teen-aged boys who were swimming south of the Rodanthe Pier this
afternoon were pulled out into the ocean, apparently by a large
breaking wave. One of the two teens made it back safely to the
beach, but the other was still missing at dark.
Cape Hatteras National Seashore chief ranger
Boone Vandzura said a call came in 2:27 p.m. for a water rescue for two
young swimmers -- a 16- and a 17-year old, both visitors to Hatteras
Island -- who were swept out without flotation devices.
Chicamacomico Banks Water Rescue, the National
Park Service, the Dare County Emergency Medical Services, and Dare
Sheriff's Office responded
Onlookers said the boys were chest deep in the water, playing in the surf when they were by a high wave.
The 16-year-old made it to back to shore safely
but was extremely worn out from the struggle and was taken by
ambulance to the hospital.
The U.S. Coast Guard was called to the scene and sent a boat and a helicopter to assist with the search.
Vandzura said the ocean was extremely rough with
a heavy shorebreak, but that rip currents apparently did not play a
part in the teen's disappearance.
The Chicamacomico Banks Water Rescue, Vandzura
said, stopped searching at 5:30 p.m., and the Coast Guard called
off its search at dusk.
The Chicamacomico Banks Water Rescue, he said,
will continue to search for the missing teen again tomorrow and for
several days at low tide.
The National Weather Service says there is a high
risk of rip currents and dangerous shorebreak again tomorrow on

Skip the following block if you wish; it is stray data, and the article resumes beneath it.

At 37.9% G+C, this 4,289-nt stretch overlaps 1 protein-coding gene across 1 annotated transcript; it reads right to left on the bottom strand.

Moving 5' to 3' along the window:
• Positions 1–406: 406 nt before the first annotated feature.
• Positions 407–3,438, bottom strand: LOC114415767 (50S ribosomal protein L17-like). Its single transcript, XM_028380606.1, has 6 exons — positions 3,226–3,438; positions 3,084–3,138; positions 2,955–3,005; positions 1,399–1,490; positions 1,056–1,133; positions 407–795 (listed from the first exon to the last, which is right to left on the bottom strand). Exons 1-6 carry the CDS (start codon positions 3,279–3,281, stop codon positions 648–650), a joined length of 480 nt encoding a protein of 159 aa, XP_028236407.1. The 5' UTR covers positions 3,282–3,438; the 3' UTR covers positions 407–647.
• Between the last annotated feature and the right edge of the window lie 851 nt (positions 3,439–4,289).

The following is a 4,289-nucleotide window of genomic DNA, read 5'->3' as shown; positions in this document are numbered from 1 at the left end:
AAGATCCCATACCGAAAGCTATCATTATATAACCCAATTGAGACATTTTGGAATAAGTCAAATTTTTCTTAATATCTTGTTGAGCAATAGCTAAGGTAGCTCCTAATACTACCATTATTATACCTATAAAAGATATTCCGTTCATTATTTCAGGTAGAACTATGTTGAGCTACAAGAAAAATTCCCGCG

all Hatteras beaches, as large swells from distant Hurricane Nicole
continue rolling into the beaches. Water levels will also be higher
because of high astronomical tides.
With various tropical systems hanging around out
in the ocean during much of September and early October, the rip
current risk in the seashore has been high for much of the past month.
There have already been six drowning deaths this
summer on the seashore -- all of them are thought to involve rip
currents. Two were on Ocracoke -- a 64-year-old woman on Aug. 11 and a
67-year-old man on July 21. A 71-year-old man drowned near the Frisco
Pier on July 22. And, on Sept. 9, a 71 year-old man and a 55-year-old
man who tried to rescue him both drowned in the ocean off Rodanthe. On
Oct. 2, a 55-year-old man went missing off the beach in Salvo.
His body washed up two days later south of Ramp 23.
Rip currents are the number-one public safety
risk on beaches in the United States, according to the National Weather
Service, and they are the most frequent cause of drowning deaths at the
The National Weather Service issues rip current
forecasts each day, and today's risk was ranked as high north on the
Cape Hatteras National Seashore.
currents are powerful, usually narrow channeled currents of water,
flowing away from shore. They typically extend from the shoreline,
through the surf zone, and past the line of breaking waves. Rip
currents can occur at any beach with breaking waves.
are advised to use extreme caution and to never try to swim directly
back into shore against a rip current because you will become quickly
exhausted. If you become caught in a rip current, you should yell
for help and remain calm. Do not exhaust yourself and try to stay
afloat while waiting for help. If you have to swim out of a rip
current, swim parallel to shore and then back to the beach when
FOR MORE INFORMATION
The National Weather Service's beach/rip current forecast is available
on the Island Free Press home page -- at the top on the right hand
side. Look for the colorful umbrellas. It is also available at http://www.weather.gov/beach/mhx.
More on rip current safety is available at http://www.ripcurrents.noaa.gov/.